SQL stands for Structured Query Language, and is a programming language used to manage and manipulate data in relational database management systems, RDBMS.
Some of the features of SQL:
- Execute queries against a database
- Read data from a database
- Insert records into a database
- Update records within a database
- Delete records from a database
- Create new databases
- Create new tables within a database
- Create stored procedures within a database
- Create views within a database
- Set permissions on tables, procedures and views
SQL Resources on the World Wide Web
SQL resources and learning platforms are all over the Internet, which is awesome, though it can be confusing AF as to how one should optimally focus on their time.
Where to start?!
What’s the difference between using this platform and that platform to learn this stuff?
Should I watch YouTube videos, take a course, or read a book?
Perhaps all of the above?!
I’ve decided to do a bit of all the things, and will adjust as I learn what works best for me. The idea is that one source might cover valuable information that wasn’t covered by another, and vise versa, allowing me to fill in the cracks and have a comprehensive understanding of what I’m learning. Each platform seems to have their pros and cons, and SQL isn’t the only thing on my To Do List, or shall I say SQL list? jkjk. I don’t know if that’s funny, but I’m fond of lists in general, and now it seems like I’m about to stroke this love of lists with SQL.
Below is a list of online learning platforms, including some I’ve been using to learn SQL:
- Code Academy
- w3 schools
- Data Camp
- Khan Academy
- Hacker Rank
- Harvard Online
- Stanford Online
- Leet Code
- Learning SQL Online
While practicing how to write queries within these online code learning platforms is useful, as they don’t require any complicated downloads and licenses, you should download a version of SQL that you can run on your own computer and interact with in order to optimize your learning, by playing with the real thing. Make sure your computer meets the minimum requirements.
- MySQL – a SQL database that you can download and interact with on your own computer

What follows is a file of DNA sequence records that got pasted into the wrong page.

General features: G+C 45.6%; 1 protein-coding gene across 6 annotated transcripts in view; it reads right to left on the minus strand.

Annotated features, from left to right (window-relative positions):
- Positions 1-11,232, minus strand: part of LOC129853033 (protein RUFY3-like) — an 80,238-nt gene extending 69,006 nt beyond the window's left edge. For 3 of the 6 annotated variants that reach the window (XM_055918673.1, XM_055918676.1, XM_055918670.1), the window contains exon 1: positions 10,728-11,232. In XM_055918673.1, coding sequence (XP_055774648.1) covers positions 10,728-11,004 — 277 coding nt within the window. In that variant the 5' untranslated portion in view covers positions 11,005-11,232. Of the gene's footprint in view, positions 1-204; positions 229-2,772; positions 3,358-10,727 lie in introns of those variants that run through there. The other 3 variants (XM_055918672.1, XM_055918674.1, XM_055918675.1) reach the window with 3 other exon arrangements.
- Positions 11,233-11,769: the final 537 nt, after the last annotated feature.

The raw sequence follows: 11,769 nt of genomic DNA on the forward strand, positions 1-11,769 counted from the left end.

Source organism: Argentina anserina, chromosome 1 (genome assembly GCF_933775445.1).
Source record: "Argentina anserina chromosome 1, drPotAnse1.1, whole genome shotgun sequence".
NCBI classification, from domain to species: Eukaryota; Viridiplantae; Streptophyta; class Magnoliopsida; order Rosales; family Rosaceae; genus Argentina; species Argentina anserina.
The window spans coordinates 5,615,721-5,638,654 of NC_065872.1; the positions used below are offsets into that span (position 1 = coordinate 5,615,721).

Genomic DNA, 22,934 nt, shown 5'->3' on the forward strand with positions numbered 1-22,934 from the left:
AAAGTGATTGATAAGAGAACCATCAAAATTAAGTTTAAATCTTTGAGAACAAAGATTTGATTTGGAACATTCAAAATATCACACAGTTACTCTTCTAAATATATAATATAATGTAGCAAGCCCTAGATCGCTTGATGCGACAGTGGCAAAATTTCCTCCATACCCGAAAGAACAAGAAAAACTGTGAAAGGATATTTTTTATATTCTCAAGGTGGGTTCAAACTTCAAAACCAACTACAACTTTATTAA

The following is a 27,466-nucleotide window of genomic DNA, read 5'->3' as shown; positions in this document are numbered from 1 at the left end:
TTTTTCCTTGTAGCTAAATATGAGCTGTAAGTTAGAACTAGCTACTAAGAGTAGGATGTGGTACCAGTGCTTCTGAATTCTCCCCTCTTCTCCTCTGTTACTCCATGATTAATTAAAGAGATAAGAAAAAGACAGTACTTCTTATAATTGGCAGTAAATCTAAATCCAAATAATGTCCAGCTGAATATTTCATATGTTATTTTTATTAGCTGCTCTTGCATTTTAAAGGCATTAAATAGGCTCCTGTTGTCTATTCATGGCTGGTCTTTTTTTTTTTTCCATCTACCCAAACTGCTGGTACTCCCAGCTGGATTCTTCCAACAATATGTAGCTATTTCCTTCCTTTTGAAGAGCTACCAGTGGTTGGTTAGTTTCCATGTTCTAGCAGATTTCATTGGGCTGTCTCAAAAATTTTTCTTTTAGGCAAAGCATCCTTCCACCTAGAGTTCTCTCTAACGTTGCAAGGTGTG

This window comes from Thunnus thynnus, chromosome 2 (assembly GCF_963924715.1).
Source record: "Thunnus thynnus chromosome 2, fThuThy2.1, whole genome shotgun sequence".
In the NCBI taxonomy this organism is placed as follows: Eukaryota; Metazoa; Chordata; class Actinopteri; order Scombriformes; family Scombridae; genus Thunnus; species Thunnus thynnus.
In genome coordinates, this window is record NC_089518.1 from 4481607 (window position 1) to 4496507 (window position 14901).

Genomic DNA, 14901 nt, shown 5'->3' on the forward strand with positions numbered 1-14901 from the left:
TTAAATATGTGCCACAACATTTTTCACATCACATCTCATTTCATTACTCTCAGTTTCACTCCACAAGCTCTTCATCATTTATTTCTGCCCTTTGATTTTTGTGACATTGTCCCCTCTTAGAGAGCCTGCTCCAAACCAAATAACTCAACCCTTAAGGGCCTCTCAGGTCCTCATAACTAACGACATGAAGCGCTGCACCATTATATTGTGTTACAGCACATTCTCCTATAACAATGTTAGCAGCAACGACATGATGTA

- POPSQL – a code editor to connect with and interact with MySQL
- PostgreSQL – another open source object-relational database system
- SQLite – “a tiny “a small, fast, self-contained, high-reliability, full-featured, SQL database engine. SQLite is the most used database engine in the world. SQLite is built into all mobile phones and most computers and comes bundled inside countless other applications that people use every day.”
While SQL has a number of important commands that are the same across each database “option”flavour,” like MySQL, PostgreSQL and Microsoft SQL Server and so on, there are some differences in how these programs interact and work, which one (including myself) will understand over time while interacting with whatever they’re working with. I’m starting out with POPSQL as a SQL DB editor, although one can engage with and manipulate the data straight from a terminal as well.
SQL Tutorial Videos on YouTube
The following videos are useful tutorials that range from an hour to many hours, depending on the depth of coverage. I’ve watched some and plan to watch others, which may be redundant. If it seems too redundant and a waste of time, as time is of the essence, then I may skip around, while also listening to awesome music, because as you may or may not know, music is key.
With that said, find me on Spotify if you want to hear some dope beats!
This is a Living SQL Post
A living SQL post in the sense that I’ll update it over time to reflect what I’m learning and new insights as a way to learn by teaching, not that I’m teaching anyone. It’s a form of note taking.